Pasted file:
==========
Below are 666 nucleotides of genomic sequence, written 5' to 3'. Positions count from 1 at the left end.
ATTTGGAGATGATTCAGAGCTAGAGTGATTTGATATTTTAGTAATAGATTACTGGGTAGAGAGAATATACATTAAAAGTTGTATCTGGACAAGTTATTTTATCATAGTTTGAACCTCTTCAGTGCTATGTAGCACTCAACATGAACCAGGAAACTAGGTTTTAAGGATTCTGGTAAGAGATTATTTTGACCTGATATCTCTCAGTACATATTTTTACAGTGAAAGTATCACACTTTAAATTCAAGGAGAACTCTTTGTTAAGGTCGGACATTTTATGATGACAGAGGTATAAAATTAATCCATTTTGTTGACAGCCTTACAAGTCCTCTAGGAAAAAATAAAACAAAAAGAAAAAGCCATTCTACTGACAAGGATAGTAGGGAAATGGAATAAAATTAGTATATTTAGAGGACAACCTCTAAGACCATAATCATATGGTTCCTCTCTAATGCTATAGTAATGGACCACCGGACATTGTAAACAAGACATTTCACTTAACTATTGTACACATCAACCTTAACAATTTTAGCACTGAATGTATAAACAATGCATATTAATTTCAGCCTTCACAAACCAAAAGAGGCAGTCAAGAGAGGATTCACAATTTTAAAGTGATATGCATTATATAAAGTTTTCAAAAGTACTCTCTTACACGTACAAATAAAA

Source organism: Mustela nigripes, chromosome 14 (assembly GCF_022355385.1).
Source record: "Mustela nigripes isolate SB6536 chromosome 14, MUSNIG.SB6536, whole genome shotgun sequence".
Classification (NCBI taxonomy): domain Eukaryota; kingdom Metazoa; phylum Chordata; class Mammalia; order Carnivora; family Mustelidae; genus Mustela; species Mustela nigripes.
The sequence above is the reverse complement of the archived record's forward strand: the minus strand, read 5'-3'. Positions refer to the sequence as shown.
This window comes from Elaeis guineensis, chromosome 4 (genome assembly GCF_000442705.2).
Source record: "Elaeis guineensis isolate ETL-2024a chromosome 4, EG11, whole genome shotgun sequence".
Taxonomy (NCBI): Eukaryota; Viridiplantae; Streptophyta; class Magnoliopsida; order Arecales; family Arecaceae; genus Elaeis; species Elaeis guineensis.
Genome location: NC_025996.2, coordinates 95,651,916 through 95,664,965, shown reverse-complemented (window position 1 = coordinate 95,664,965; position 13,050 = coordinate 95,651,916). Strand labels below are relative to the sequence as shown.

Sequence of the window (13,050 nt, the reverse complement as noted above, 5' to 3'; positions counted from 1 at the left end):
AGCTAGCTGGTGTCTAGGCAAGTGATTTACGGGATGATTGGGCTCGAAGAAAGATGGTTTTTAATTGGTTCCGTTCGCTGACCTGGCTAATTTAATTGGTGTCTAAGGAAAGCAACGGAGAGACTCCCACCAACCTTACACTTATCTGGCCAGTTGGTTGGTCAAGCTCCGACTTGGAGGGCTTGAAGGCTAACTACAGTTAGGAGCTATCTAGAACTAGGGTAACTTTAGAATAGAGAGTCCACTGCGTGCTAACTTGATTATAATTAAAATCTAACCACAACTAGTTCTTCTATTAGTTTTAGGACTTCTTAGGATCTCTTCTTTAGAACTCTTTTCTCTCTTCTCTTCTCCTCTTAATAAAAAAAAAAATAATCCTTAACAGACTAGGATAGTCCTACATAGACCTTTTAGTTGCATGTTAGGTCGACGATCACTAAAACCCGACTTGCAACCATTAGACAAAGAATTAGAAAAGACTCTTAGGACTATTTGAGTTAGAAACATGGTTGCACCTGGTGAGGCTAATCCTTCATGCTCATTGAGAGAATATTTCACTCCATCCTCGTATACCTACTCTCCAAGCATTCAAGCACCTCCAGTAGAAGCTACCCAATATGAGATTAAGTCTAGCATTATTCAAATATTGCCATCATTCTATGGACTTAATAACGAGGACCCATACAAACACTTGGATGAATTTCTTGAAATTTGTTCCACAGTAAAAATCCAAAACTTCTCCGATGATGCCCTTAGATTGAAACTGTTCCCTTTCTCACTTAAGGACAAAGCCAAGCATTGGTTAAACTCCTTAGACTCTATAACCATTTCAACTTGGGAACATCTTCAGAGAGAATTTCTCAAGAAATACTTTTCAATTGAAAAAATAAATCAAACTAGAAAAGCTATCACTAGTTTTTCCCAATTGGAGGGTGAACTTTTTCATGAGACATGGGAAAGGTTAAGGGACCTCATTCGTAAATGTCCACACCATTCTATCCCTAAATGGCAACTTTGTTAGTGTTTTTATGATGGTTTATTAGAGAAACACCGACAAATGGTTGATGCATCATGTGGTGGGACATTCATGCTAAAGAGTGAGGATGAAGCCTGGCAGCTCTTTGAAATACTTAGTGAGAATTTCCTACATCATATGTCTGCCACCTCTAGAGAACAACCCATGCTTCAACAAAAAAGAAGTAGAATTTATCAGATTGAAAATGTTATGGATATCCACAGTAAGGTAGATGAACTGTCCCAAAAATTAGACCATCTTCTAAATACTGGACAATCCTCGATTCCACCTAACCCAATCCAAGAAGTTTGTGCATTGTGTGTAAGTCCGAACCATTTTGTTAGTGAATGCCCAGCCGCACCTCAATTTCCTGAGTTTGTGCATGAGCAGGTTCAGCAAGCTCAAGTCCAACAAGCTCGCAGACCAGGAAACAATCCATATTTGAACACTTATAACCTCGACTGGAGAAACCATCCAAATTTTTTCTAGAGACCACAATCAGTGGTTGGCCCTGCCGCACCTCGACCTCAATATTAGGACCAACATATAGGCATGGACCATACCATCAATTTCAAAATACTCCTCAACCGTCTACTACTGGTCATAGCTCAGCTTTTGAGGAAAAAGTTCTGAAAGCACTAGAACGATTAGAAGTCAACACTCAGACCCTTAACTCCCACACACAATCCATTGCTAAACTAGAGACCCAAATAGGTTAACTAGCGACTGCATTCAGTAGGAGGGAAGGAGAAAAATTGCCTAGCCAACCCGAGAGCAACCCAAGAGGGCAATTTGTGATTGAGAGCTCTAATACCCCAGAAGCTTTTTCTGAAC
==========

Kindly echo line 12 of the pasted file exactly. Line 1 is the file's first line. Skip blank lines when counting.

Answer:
AGCTAGCTGGTGTCTAGGCAAGTGATTTACGGGATGATTGGGCTCGAAGAAAGATGGTTTTTAATTGGTTCCGTTCGCTGACCTGGCTAATTTAATTGGTGTCTAAGGAAAGCAACGGAGAGACTCCCACCAACCTTACACTTATCTGGCCAGTTGGTTGGTCAAGCTCCGACTTGGAGGGCTTGAAGGCTAACTACAGTTAGGAGCTATCTAGAACTAGGGTAACTTTAGAATAGAGAGTCCACTGCGTGCTAACTTGATTATAATTAAAATCTAACCACAACTAGTTCTTCTATTAGTTTTAGGACTTCTTAGGATCTCTTCTTTAGAACTCTTTTCTCTCTTCTCTTCTCCTCTTAATAAAAAAAAAAATAATCCTTAACAGACTAGGATAGTCCTACATAGACCTTTTAGTTGCATGTTAGGTCGACGATCACTAAAACCCGACTTGCAACCATTAGACAAAGAATTAGAAAAGACTCTTAGGACTATTTGAGTTAGAAACATGGTTGCACCTGGTGAGGCTAATCCTTCATGCTCATTGAGAGAATATTTCACTCCATCCTCGTATACCTACTCTCCAAGCATTCAAGCACCTCCAGTAGAAGCTACCCAATATGAGATTAAGTCTAGCATTATTCAAATATTGCCATCATTCTATGGACTTAATAACGAGGACCCATACAAACACTTGGATGAATTTCTTGAAATTTGTTCCACAGTAAAAATCCAAAACTTCTCCGATGATGCCCTTAGATTGAAACTGTTCCCTTTCTCACTTAAGGACAAAGCCAAGCATTGGTTAAACTCCTTAGACTCTATAACCATTTCAACTTGGGAACATCTTCAGAGAGAATTTCTCAAGAAATACTTTTCAATTGAAAAAATAAATCAAACTAGAAAAGCTATCACTAGTTTTTCCCAATTGGAGGGTGAACTTTTTCATGAGACATGGGAAAGGTTAAGGGACCTCATTCGTAAATGTCCACACCATTCTATCCCTAAATGGCAACTTTGTTAGTGTTTTTATGATGGTTTATTAGAGAAACACCGACAAATGGTTGATGCATCATGTGGTGGGACATTCATGCTAAAGAGTGAGGATGAAGCCTGGCAGCTCTTTGAAATACTTAGTGAGAATTTCCTACATCATATGTCTGCCACCTCTAGAGAACAACCCATGCTTCAACAAAAAAGAAGTAGAATTTATCAGATTGAAAATGTTATGGATATCCACAGTAAGGTAGATGAACTGTCCCAAAAATTAGACCATCTTCTAAATACTGGACAATCCTCGATTCCACCTAACCCAATCCAAGAAGTTTGTGCATTGTGTGTAAGTCCGAACCATTTTGTTAGTGAATGCCCAGCCGCACCTCAATTTCCTGAGTTTGTGCATGAGCAGGTTCAGCAAGCTCAAGTCCAACAAGCTCGCAGACCAGGAAACAATCCATATTTGAACACTTATAACCTCGACTGGAGAAACCATCCAAATTTTTTCTAGAGACCACAATCAGTGGTTGGCCCTGCCGCACCTCGACCTCAATATTAGGACCAACATATAGGCATGGACCATACCATCAATTTCAAAATACTCCTCAACCGTCTACTACTGGTCATAGCTCAGCTTTTGAGGAAAAAGTTCTGAAAGCACTAGAACGATTAGAAGTCAACACTCAGACCCTTAACTCCCACACACAATCCATTGCTAAACTAGAGACCCAAATAGGTTAACTAGCGACTGCATTCAGTAGGAGGGAAGGAGAAAAATTGCCTAGCCAACCCGAGAGCAACCCAAGAGGGCAATTTGTGATTGAGAGCTCTAATACCCCAGAAGCTTTTTCTGAAC